Some disadvantages:

  • The monthly cap and stop/loss reconciliation are more challenging.
  • This option normally serves as a transition to a self-funded plan.

Carrier ASO with own stop/loss

You pay the carrier for administration, stop/loss and funds claims on a paid basis from segregated account or general assets, which are adjudicated by carrier. IBNR reserves are projected and, upon termination, IBNR claims are adjudicated and you keep any unused reserves/claim funds.

Some advantages:

  • With stop/loss, your annual maximum liability is relatively known.
  • Your carrier makes all claim coverage decisions, with rare exceptions.
  • Your results are based almost entirely upon actual experience.
  • You are fully integrated into network with carrier.
  • You owe premium taxes only on stop/loss premiums.
  • Your state-mandated benefits may be excluded.
  • Financial and some clinical reporting becomes available.
  • You keep unused funded claim expense.
  • Your stop/loss reimbursement is integrated.
  • It’s simple to offer the same program across state lines.
  • You have more plan design flexibility.
  • You can choose to implement carrier cost control provisions.
  • You receive more advance notice on renewal cost projections.
  • You have more flexibility with eligibility decisions.

Some disadvantages:

  • You will experience claim volatility from month to month.
  • You will have no total cost claim cap during year, only at end of contract period.
  • Your stop/loss maximum is usually 20-50 percent above expected claims.
  • You assume most fiduciary claim liability.
  • You have no claim audit rights or claim management.
  • This option is more challenging if you have fewer than 50-100 employees.
  • You have limited transparency on network results.
  • You may have difficulty transferring data if you decide to change carriers.

Carrier ASO with independent stop/loss

You pay your carrier for administrating and stop/loss claims on a paid basis from segregated account or general assets, with are adjudicated by carrier. IBNR reserves are projected and, upon termination, IBNR claims are adjudicated and you keep any unused reserves/claim funds. This option offers the same advantages and disadvantages as carrier ASO with independent stop/loss plus the following:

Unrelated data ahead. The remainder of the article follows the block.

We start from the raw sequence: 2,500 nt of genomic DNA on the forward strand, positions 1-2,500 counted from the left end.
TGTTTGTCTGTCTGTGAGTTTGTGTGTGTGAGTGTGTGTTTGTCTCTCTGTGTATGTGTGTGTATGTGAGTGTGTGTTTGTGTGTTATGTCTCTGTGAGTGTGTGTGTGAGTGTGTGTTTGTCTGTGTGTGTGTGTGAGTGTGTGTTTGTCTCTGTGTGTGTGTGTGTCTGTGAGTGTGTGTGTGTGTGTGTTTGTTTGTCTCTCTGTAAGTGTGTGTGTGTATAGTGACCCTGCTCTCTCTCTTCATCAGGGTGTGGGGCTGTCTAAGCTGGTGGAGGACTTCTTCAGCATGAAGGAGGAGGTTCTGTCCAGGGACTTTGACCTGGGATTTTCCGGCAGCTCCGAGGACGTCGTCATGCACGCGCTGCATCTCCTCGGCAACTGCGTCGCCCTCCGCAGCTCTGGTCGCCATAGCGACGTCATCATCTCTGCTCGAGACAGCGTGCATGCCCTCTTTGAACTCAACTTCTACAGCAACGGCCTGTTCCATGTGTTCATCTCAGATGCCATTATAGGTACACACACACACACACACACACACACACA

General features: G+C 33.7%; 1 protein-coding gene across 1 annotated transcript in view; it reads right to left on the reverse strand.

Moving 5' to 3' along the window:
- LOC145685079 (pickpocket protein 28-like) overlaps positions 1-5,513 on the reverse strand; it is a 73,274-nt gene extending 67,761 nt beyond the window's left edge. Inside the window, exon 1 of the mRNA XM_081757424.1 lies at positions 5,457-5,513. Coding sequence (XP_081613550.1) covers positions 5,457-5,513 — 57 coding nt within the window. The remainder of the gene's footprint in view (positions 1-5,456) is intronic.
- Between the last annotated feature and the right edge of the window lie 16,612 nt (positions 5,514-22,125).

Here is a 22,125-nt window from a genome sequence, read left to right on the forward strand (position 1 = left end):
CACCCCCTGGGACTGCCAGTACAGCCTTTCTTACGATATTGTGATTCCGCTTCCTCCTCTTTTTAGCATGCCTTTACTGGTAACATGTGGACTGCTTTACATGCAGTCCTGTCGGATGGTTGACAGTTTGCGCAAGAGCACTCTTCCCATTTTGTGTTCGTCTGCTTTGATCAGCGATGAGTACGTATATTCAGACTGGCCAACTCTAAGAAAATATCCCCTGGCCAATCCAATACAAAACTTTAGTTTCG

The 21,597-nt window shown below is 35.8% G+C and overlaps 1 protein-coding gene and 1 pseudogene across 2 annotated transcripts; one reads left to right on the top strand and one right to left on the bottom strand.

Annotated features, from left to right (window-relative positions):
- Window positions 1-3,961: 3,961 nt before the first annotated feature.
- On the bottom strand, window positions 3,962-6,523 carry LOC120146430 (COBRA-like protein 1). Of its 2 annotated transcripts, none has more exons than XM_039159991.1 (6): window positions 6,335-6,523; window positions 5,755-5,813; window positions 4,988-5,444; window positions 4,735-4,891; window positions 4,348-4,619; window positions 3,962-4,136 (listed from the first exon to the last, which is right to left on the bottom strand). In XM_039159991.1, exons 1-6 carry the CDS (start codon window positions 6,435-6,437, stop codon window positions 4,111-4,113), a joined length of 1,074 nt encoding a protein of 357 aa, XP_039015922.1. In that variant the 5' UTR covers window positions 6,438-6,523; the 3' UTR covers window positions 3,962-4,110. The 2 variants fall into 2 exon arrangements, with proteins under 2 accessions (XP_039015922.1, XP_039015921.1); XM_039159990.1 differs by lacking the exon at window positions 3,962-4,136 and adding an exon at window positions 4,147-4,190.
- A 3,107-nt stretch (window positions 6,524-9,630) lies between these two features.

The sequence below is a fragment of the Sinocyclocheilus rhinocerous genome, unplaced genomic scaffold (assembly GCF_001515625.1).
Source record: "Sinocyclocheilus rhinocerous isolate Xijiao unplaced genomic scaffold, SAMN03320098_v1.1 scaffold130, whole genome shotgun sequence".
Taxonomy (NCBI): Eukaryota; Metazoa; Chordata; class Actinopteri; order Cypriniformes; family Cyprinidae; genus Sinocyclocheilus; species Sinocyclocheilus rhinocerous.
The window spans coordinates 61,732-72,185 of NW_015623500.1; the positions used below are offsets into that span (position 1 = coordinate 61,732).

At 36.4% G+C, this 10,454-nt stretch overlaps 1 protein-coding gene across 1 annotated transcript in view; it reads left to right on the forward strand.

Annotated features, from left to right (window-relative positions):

Some advantages:

  • This option is best if you desire maximum flexibility.
  • You have the option for reference-based pricing, direct contracts, etc.
  • You can have a direct impact on cost control initiatives.
  • You have the potential to mix networks and specialty vendors.
  • You have extensive financial and clinical reporting.
  • You can limit coverage beyond essential health benefits.
  • You may have significant transparency on operations and program savings.
  • You will have the opportunity to implement member utilization and wellness incentives.
  • Your claim audit and management opportunities are increased.

Some disadvantages:

  • Your greater flexibility may increase demands on HR.
  • You assume all fiduciary claim liability.
  • Terminating your third-party administrator and/or stop/loss can be more challenging.
  • You’ll have many decisions regarding plan operations.

TPA self-funded with stop/loss through a captive

You pay a third-party administrator for administration and stop/loss and funds claims on a paid basis from segregated account or general assets, which are adjudicated by TPA. IBNR reserves are projected and, upon termination, IBNR claims are adjudicated and you keep any unused reserves/claim funds. Stop/loss is handled through a separate insurance entity that pools the claims of the captive participants. This option has the same advantages and disadvantages as TPA self-funded with independent stop/loss plus the following:

Some advantages:

  • Costs are spread out over captive insurance members, so risk is moderated.
  • This option is best for smaller employers, especially those coming from fully insured plans.
  • More stable renewals are possible, and some plans will have no laser liability.

Some disadvantages:

  • You will be required to have collateral, which can be called at any time.
  • It can be hard to leave the captive insurance arrangement.

(Source: Adapted from materials provided by the Association for Corporate Health Risk Management and Group & Pensions Administrators.)

We imagine you might still have some questions. If so, please contact Betsy Yarcho, Vice President, Benefits at BYarcho@Unland.com or call 309-347-2177.